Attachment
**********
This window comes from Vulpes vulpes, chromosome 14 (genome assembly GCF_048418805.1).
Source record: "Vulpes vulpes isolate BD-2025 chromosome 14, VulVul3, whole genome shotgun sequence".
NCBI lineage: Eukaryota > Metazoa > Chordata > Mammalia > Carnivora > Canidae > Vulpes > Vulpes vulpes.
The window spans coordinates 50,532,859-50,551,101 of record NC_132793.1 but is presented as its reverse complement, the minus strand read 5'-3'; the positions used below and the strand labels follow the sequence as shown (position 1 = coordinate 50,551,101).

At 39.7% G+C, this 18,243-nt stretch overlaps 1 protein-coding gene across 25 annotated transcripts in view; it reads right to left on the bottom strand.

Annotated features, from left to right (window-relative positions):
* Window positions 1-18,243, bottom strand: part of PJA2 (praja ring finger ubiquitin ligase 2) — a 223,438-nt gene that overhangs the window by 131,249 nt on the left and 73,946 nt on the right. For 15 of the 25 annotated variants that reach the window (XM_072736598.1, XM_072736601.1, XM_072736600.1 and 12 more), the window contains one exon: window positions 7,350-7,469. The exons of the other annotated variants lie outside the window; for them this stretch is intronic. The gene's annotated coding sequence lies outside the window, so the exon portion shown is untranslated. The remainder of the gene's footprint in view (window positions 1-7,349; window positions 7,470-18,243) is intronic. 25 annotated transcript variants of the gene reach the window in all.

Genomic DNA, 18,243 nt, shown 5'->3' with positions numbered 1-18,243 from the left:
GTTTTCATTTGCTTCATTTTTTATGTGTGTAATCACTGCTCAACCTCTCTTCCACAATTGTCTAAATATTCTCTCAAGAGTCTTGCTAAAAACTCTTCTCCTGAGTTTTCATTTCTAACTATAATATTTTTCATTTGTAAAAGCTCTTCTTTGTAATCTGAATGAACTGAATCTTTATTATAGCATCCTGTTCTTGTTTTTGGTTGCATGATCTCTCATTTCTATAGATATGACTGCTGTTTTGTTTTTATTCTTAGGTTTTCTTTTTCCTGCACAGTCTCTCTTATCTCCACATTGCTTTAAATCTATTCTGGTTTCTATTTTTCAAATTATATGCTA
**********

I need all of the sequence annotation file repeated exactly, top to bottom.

This window comes from Vulpes vulpes, chromosome 14 (genome assembly GCF_048418805.1).
Source record: "Vulpes vulpes isolate BD-2025 chromosome 14, VulVul3, whole genome shotgun sequence".
NCBI lineage: Eukaryota > Metazoa > Chordata > Mammalia > Carnivora > Canidae > Vulpes > Vulpes vulpes.
The window spans coordinates 50,532,859-50,551,101 of record NC_132793.1 but is presented as its reverse complement, the minus strand read 5'-3'; the positions used below and the strand labels follow the sequence as shown (position 1 = coordinate 50,551,101).

At 39.7% G+C, this 18,243-nt stretch overlaps 1 protein-coding gene across 25 annotated transcripts in view; it reads right to left on the bottom strand.

Annotated features, from left to right (window-relative positions):
* Window positions 1-18,243, bottom strand: part of PJA2 (praja ring finger ubiquitin ligase 2) — a 223,438-nt gene that overhangs the window by 131,249 nt on the left and 73,946 nt on the right. For 15 of the 25 annotated variants that reach the window (XM_072736598.1, XM_072736601.1, XM_072736600.1 and 12 more), the window contains one exon: window positions 7,350-7,469. The exons of the other annotated variants lie outside the window; for them this stretch is intronic. The gene's annotated coding sequence lies outside the window, so the exon portion shown is untranslated. The remainder of the gene's footprint in view (window positions 1-7,349; window positions 7,470-18,243) is intronic. 25 annotated transcript variants of the gene reach the window in all.

Genomic DNA, 18,243 nt, shown 5'->3' with positions numbered 1-18,243 from the left:
GTTTTCATTTGCTTCATTTTTTATGTGTGTAATCACTGCTCAACCTCTCTTCCACAATTGTCTAAATATTCTCTCAAGAGTCTTGCTAAAAACTCTTCTCCTGAGTTTTCATTTCTAACTATAATATTTTTCATTTGTAAAAGCTCTTCTTTGTAATCTGAATGAACTGAATCTTTATTATAGCATCCTGTTCTTGTTTTTGGTTGCATGATCTCTCATTTCTATAGATATGACTGCTGTTTTGTTTTTATTCTTAGGTTTTCTTTTTCCTGCACAGTCTCTCTTATCTCCACATTGCTTTAAATCTATTCTGGTTTCTATTTTTCAAATTATATGCTA